Scientists found clear traces of lead pollution deep within the Peruvian Quelccaya Ice Cap that were dated back in the 16th Century, 200 years before the Industrial Revolution. Researchers speculate that the pollution was caused by the conquistadors that ran silver-mining businesses with help from the natives.
Although, the ice cap was located in the Peruvian Andes, the source of the man-made pollution was in Bolivia, on top of Potosí Mountain, where silver-rich mines had been exploited since ancient times.
UNESCO has already listed Potosí as a World Heritage Site because of its sites rich in industrial artifacts. Historians claim that the Incas had been extracting silver from these mines long before they were invaded by the conquistadors.
However, after the arrival of the Spanish the industry for extracting and refining silver bloomed, turning Potosí into the world’s most important silver provider during the colonial era. Historical records show that by the end of 17th century nearly 160,000 colonists had settled in Potosí.
The economic boom of the site was due to the cheap labor force, since more than 13,000 Incas were used as slaves by the colonists in the silver ore extracting business, and to amalgamation, a special technique employed in the process of ore refining.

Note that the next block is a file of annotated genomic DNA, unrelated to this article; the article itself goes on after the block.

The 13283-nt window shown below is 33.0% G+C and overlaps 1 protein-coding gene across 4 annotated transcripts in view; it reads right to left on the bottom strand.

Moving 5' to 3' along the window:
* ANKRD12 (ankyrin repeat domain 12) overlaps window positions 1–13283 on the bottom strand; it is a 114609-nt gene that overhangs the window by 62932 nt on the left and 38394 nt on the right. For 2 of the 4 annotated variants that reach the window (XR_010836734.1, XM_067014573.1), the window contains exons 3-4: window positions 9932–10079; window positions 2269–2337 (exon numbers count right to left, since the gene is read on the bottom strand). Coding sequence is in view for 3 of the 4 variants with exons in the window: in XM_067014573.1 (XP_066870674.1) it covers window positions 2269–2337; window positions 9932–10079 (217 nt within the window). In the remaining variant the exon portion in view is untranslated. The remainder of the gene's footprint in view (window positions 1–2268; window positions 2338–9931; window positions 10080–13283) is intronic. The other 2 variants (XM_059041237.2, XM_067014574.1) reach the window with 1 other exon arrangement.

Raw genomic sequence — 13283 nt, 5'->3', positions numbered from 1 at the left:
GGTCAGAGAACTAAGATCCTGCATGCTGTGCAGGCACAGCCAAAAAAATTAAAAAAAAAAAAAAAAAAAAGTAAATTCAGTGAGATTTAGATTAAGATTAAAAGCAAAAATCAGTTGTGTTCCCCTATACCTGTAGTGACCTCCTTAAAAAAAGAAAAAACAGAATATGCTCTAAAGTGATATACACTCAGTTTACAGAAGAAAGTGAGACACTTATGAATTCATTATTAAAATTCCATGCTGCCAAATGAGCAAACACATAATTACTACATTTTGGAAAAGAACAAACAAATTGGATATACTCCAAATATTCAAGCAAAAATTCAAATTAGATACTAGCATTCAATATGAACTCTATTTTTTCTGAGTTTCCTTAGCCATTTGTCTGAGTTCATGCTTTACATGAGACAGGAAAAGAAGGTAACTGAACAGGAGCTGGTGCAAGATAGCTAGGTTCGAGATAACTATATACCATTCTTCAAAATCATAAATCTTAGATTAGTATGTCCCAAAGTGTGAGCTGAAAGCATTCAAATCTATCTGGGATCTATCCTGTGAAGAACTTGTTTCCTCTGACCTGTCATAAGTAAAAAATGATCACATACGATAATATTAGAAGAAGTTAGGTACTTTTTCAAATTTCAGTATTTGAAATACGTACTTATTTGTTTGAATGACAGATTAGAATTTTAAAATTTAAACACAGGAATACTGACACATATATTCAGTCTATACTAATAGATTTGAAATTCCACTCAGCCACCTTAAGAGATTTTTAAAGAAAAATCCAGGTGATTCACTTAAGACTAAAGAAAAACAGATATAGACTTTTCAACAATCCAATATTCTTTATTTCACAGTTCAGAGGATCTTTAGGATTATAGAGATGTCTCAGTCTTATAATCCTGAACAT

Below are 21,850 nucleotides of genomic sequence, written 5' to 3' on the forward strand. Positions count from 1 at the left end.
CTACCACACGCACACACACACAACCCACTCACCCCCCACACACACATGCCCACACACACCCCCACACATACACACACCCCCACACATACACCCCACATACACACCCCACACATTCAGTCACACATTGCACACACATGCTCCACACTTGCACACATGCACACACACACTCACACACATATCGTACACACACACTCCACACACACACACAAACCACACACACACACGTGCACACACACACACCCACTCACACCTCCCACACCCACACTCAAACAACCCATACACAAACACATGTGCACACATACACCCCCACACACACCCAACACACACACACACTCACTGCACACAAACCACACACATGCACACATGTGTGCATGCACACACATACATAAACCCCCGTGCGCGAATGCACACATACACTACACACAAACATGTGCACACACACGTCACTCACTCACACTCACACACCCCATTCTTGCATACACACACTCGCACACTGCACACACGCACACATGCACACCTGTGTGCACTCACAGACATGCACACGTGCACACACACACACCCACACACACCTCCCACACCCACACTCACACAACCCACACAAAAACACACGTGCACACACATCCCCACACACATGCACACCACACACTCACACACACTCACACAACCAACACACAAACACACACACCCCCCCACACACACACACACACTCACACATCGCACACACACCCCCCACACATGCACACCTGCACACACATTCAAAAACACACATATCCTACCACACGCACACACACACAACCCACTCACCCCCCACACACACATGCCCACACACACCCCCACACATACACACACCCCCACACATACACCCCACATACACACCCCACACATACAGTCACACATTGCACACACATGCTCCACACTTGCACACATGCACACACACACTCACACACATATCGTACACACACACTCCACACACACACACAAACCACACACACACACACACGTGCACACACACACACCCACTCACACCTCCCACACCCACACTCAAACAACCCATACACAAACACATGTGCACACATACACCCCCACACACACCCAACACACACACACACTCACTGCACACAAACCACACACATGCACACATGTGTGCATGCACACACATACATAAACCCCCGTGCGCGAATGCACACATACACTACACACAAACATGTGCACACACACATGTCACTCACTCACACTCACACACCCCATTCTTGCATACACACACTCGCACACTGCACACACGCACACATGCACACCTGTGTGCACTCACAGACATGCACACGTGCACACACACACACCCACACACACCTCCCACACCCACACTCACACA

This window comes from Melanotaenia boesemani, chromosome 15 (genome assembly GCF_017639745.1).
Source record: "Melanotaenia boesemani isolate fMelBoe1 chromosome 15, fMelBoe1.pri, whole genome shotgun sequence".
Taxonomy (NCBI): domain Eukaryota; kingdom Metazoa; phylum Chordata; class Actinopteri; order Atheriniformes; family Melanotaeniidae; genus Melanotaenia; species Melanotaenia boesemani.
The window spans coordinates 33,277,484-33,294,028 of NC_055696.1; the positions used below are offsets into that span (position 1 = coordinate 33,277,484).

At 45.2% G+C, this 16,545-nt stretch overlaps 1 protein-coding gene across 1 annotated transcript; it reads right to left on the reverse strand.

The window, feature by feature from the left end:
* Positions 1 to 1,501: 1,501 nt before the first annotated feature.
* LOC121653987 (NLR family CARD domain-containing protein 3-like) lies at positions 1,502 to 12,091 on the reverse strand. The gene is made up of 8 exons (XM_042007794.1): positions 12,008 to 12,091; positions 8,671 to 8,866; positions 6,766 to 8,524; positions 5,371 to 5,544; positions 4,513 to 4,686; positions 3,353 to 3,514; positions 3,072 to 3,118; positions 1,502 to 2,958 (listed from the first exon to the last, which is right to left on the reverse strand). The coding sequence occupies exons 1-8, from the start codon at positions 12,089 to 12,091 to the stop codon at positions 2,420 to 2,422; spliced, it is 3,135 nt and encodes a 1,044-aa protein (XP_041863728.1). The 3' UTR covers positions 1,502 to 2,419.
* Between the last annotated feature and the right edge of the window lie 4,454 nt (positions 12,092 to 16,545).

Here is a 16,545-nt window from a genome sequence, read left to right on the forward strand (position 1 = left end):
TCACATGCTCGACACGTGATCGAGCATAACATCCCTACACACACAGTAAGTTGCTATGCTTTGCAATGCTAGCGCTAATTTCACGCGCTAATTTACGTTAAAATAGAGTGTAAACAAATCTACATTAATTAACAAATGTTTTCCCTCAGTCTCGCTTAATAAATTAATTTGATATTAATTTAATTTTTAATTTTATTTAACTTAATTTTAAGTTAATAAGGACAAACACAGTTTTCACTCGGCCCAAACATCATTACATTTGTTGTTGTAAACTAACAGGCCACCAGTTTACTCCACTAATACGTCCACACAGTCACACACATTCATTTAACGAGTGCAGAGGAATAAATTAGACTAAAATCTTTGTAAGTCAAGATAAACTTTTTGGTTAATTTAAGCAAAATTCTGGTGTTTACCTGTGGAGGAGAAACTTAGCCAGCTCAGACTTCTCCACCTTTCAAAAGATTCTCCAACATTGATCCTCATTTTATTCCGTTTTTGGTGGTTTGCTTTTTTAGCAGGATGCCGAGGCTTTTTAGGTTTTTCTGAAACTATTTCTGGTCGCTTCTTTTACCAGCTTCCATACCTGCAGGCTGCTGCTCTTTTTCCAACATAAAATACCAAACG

Although the technique was highly effective, it was also very polluting. Amalgamation was introduced by the Spanish conquistadors in 1572 to speed up the silver refining process. The silver ore, which was also rich in lead, was ground into a powder, which was later mixed with mercury to separate silver from the rest of the components.
But the grinding process resulted in thick clouds of dust loaded with laden particles, which were released into the atmosphere and carried away by the wind in remote places. Thus, scientists explained, the lead pollution from Potosí imprinted the Peruvian ice cap located 500 miles/ 800 kilometers away.
In 2003, scientists extracted a long ice core from the ice cap to analyze the natural climate change in the region over the past two millennia. With the bare eye, researchers weren’t able to notice the soot polluted area matching the colonial era. But with help from chemical analysis, they found that between 1,600 and the early 1800s the Quelccaya Ice Cap was heavily stained by human-made lead pollution.
In the early 1800s, the silver extracting industry collapsed due to the South American Wars of Independence, according to the findings.
The findings were published Monday in the Proceedings of the National Academy of Sciences.
Image Source: Wikipedia